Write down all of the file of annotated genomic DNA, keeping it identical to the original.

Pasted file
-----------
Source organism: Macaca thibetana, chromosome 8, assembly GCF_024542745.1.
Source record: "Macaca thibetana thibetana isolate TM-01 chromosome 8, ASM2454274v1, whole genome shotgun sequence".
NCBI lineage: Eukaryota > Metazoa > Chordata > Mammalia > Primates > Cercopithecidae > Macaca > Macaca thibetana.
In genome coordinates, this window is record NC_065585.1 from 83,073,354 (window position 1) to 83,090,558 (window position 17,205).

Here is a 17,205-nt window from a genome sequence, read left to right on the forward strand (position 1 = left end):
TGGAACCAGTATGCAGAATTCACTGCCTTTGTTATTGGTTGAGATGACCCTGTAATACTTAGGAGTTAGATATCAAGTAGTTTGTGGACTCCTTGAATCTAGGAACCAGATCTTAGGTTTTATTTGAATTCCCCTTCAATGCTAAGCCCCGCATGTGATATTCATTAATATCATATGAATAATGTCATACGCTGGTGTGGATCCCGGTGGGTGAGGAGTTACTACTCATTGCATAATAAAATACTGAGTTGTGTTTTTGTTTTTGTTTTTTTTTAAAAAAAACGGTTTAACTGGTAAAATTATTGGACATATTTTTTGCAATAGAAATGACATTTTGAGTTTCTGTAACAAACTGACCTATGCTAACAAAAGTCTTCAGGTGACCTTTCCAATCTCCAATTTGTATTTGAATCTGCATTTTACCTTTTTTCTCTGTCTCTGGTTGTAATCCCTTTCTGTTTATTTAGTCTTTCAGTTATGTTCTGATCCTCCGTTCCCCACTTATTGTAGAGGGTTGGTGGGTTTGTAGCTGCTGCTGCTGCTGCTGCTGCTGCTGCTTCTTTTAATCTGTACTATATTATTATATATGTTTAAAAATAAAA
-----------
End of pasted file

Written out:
Source organism: Macaca thibetana, chromosome 8, assembly GCF_024542745.1.
Source record: "Macaca thibetana thibetana isolate TM-01 chromosome 8, ASM2454274v1, whole genome shotgun sequence".
NCBI lineage: Eukaryota > Metazoa > Chordata > Mammalia > Primates > Cercopithecidae > Macaca > Macaca thibetana.
In genome coordinates, this window is record NC_065585.1 from 83,073,354 (window position 1) to 83,090,558 (window position 17,205).

Here is a 17,205-nt window from a genome sequence, read left to right on the forward strand (position 1 = left end):
TGGAACCAGTATGCAGAATTCACTGCCTTTGTTATTGGTTGAGATGACCCTGTAATACTTAGGAGTTAGATATCAAGTAGTTTGTGGACTCCTTGAATCTAGGAACCAGATCTTAGGTTTTATTTGAATTCCCCTTCAATGCTAAGCCCCGCATGTGATATTCATTAATATCATATGAATAATGTCATACGCTGGTGTGGATCCCGGTGGGTGAGGAGTTACTACTCATTGCATAATAAAATACTGAGTTGTGTTTTTGTTTTTGTTTTTTTTTAAAAAAAACGGTTTAACTGGTAAAATTATTGGACATATTTTTTGCAATAGAAATGACATTTTGAGTTTCTGTAACAAACTGACCTATGCTAACAAAAGTCTTCAGGTGACCTTTCCAATCTCCAATTTGTATTTGAATCTGCATTTTACCTTTTTTCTCTGTCTCTGGTTGTAATCCCTTTCTGTTTATTTAGTCTTTCAGTTATGTTCTGATCCTCCGTTCCCCACTTATTGTAGAGGGTTGGTGGGTTTGTAGCTGCTGCTGCTGCTGCTGCTGCTGCTGCTTCTTTTAATCTGTACTATATTATTATATATGTTTAAAAATAAAA